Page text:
Emotionally Based School Avoidance – All in the Mind?

Emotionally Based School Avoidance - EBSA - Young boy sat curled up on sofa as mum cuddles him.

So in comparison to the end of last week when Sam visited his new school and spent some time in class. This week was the complete opposite. I knew very little about Emotionally Based School Avoidance (EBSA) until last year when Sam had issues accessing school. ESBA is a term used to describe children and young people who experience significant difficulties attending school due to negative emotions and anxieties.

Here’s a breakdown of ESBA:

  • Emotional Triggers: Anxiety, fear, or other negative emotions are the main reasons a child avoids school.
  • Difficulties Attending: These can range from occasional absences to complete school refusal.
  • Not Truancy: ESBA differs from truancy, where a child skips school intentionally without a valid reason.

Causes of ESBA can vary but may include:

  • Bullying
  • Social anxieties
  • Specific learning difficulties
  • Transitions (e.g., starting a new school)
  • Mental health conditions like depression

For Sam, the transition to a mainstream secondary school had been too much. As the weeks and months went by his ability to cope reduced. Despite every effort to integrate his level of study into a mainstream setting, he became more and more dysregulated. His differences became more obvious, and the once-happy boy I knew became withdrawn and angry.

The fight to get him into a specialist setting more adept at educating him and letting him thrive wasn’t anywhere near as bad as some families I know, and for that I am thankful. Yet it wasn’t without its struggles either. However, as many of you know we managed to secure his place for this Sept at the school of our choice. I thought the fight was over. How wrong I was…

By this time Sam was accessing school less and less, and by Spring Term we were lucky if he managed to go to school once a week. School have offered various solutions, but they’ve all just been too little too late. The damage was done by then and he would shut down at the mere mention of school. To some, this is hard to understand. They can’t see past the behaviour, so see a kid refusing to go to school and ‘getting away with it’. What they don’t see is the emotional turmoil the child goes through just trying to access that education and the dysregulation it causes if they do manage to get to class.

  • Sharp Increase: Persistent absence rates (missing 10% of school) have soared since the pandemic. In the 2022/23 Autumn term, 22.3% of pupils were persistently absent, compared to 10.9% pre-pandemic (2018/19) – more than doubling [Anna Freud, Children’s Commissioner].
  • Underlying Issues: EBSA is the root cause for a significant portion of this increase. While exact numbers are tricky to pinpoint, estimates suggest 1-2% of those missing school persistently do so due to emotional reasons [Absolutely Education UK].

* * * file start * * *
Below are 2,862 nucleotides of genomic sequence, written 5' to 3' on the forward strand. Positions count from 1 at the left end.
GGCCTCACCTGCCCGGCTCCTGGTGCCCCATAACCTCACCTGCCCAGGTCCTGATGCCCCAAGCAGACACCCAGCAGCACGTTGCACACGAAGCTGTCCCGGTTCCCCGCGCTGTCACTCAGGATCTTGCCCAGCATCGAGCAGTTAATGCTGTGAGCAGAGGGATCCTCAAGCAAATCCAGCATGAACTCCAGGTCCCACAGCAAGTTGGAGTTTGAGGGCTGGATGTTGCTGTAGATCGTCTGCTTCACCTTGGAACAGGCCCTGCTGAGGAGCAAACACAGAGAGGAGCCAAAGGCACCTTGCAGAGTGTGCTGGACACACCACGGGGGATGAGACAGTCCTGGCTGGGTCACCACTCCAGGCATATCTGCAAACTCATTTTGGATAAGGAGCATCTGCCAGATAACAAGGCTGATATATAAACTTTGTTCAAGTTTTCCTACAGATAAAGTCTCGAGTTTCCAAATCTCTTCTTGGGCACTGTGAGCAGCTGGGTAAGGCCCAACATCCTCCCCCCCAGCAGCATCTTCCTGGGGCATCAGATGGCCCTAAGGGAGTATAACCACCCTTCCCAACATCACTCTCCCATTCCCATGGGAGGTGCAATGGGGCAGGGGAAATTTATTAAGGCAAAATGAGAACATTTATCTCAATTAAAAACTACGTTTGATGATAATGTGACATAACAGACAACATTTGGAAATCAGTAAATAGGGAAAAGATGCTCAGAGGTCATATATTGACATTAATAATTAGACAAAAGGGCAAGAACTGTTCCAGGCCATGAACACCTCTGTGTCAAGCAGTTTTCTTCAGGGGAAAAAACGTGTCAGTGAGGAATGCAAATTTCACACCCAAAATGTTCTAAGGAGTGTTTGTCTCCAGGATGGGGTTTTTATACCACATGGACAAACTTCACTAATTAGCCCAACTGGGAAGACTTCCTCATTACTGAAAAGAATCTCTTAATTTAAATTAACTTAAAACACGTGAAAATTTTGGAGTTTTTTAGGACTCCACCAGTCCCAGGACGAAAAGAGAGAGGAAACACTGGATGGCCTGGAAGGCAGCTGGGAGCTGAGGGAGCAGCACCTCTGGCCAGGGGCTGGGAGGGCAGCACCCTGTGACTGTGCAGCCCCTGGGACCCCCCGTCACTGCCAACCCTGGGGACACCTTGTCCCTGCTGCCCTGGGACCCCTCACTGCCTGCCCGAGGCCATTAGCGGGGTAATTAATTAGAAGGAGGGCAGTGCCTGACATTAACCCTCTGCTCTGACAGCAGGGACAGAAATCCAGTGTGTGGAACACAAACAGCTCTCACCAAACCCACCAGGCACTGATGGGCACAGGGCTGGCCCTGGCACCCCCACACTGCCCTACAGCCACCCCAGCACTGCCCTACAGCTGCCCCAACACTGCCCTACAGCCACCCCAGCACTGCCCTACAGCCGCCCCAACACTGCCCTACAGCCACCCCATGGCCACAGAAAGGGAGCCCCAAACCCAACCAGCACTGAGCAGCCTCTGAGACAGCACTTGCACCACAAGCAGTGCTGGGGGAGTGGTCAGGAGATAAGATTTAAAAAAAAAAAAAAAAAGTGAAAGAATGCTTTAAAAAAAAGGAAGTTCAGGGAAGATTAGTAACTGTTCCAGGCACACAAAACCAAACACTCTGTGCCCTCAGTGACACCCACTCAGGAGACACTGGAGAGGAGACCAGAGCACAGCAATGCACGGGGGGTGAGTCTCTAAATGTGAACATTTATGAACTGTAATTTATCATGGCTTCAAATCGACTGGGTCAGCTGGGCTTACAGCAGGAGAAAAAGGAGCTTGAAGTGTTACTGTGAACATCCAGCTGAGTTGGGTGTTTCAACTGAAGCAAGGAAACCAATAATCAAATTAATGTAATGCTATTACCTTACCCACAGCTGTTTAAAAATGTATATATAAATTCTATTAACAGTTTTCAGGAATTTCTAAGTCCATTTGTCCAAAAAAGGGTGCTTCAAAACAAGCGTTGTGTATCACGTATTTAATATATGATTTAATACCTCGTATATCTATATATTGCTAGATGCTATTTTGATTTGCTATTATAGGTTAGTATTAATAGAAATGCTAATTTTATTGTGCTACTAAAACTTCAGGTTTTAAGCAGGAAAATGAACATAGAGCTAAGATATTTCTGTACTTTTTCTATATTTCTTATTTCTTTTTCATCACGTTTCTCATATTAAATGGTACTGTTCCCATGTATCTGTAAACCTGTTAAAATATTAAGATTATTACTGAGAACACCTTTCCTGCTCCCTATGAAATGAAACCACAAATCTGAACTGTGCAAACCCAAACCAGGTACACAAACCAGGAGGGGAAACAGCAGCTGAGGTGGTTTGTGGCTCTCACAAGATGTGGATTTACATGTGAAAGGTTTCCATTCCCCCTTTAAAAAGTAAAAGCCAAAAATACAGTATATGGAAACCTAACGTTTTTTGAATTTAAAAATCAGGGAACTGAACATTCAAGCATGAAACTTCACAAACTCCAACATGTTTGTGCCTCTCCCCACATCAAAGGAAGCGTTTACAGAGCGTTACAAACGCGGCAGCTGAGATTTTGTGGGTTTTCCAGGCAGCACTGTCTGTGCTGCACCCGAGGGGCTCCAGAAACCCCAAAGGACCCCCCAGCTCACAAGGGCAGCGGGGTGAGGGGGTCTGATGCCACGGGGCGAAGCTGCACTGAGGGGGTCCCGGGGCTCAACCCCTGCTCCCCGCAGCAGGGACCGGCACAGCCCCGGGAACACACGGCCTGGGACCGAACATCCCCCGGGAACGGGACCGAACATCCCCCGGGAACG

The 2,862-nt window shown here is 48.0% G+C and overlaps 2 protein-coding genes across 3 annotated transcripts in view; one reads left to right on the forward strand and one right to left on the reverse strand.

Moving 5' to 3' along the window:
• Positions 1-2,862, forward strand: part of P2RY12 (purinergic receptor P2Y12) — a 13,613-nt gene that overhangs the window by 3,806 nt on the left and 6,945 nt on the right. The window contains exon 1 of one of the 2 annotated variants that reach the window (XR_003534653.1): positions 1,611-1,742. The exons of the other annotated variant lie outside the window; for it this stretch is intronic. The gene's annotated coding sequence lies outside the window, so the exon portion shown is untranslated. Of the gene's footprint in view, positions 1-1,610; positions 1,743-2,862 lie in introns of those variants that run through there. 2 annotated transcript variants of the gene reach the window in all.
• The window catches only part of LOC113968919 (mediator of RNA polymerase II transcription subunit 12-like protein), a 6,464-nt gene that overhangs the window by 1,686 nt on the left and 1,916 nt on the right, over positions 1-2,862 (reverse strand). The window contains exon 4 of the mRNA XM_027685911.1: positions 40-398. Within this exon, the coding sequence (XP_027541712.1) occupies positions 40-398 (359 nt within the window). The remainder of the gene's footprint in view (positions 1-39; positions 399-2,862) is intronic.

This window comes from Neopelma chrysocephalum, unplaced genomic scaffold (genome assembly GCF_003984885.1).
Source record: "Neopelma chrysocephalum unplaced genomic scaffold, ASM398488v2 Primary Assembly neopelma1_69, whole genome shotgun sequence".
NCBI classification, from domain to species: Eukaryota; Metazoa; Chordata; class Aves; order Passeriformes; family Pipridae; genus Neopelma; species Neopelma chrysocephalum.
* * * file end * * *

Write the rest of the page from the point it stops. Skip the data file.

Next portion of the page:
• SEND and EBSA: Children with Special Educational Needs and Disabilities (SEND) are particularly vulnerable. Absence rates for pupils with an Education, Health and Care Plan (EHCP) are significantly higher (12.1% vs 6.8% without SEN Support) [Beyond Autism].
  • Pre-existing Trend: Even before the pandemic, persistent absence rates were steadily increasing.
  • Mental Health Connection: Many experts believe the pandemic exacerbated mental health issues in children, contributing to EBSA.
  • Impact on Learning: Missing significant school time can have a detrimental impact on a child’s education.

Having had such a positive step with Sam the week before, I wrongly forgot just how much he struggles with transition and change. When Monday came he flat out refused to go to school. A transition morning that Wednesday for all the new kids starting in Sept (3 plus Sam) seemed like a good opportunity for Sam to try again, as he wouldn’t be the only new kid. We managed to get as far as the school reception, I could see he was struggling. We went home and he had one of his worst days in a long time in terms of dysregulation, and meltdowns. I haven’t felt such a failure in a long time.

He’s begun asking to go to his mainstream school instead (it’s familiar and ‘comfortable’ in a weird way). They even offered alternative provision but I’ve not taken up the offer as I think it will just confuse him. For me, we have to remove all other options and let him focus on accessing his new setting. He has so many negative emotions associated with school, it’s gonna take time.

I’m the worst mum in the world as I’m making him move to a new school, make new friends and get to know new teachers. Right now he can’t see past that change. It’s going to be a long process. It’s so funny how many people asked me after Friday ‘So, is that him all settled now?’. If only it were that easy. Parents of SEND kids and those struggling with Emotionally Based School Avoidance will completely understand the journey.

In the meantime, I still haven’t heard from CAMHS about his further assessments. Until I hear from them, then I don’t know exactly what he is being assessed for. I feel utterly lost if I’m honest. He’s struggling so hard and it’s difficult to watch, I know it will take time. In the meantime, we still don’t know his actual diagnosis to ensure we are correctly supporting him. Develop strategies that will actually help him, rather than possibly trigger him. So it’s off to hyperfocus on all things EBSA for a bit, will see you on the other side…

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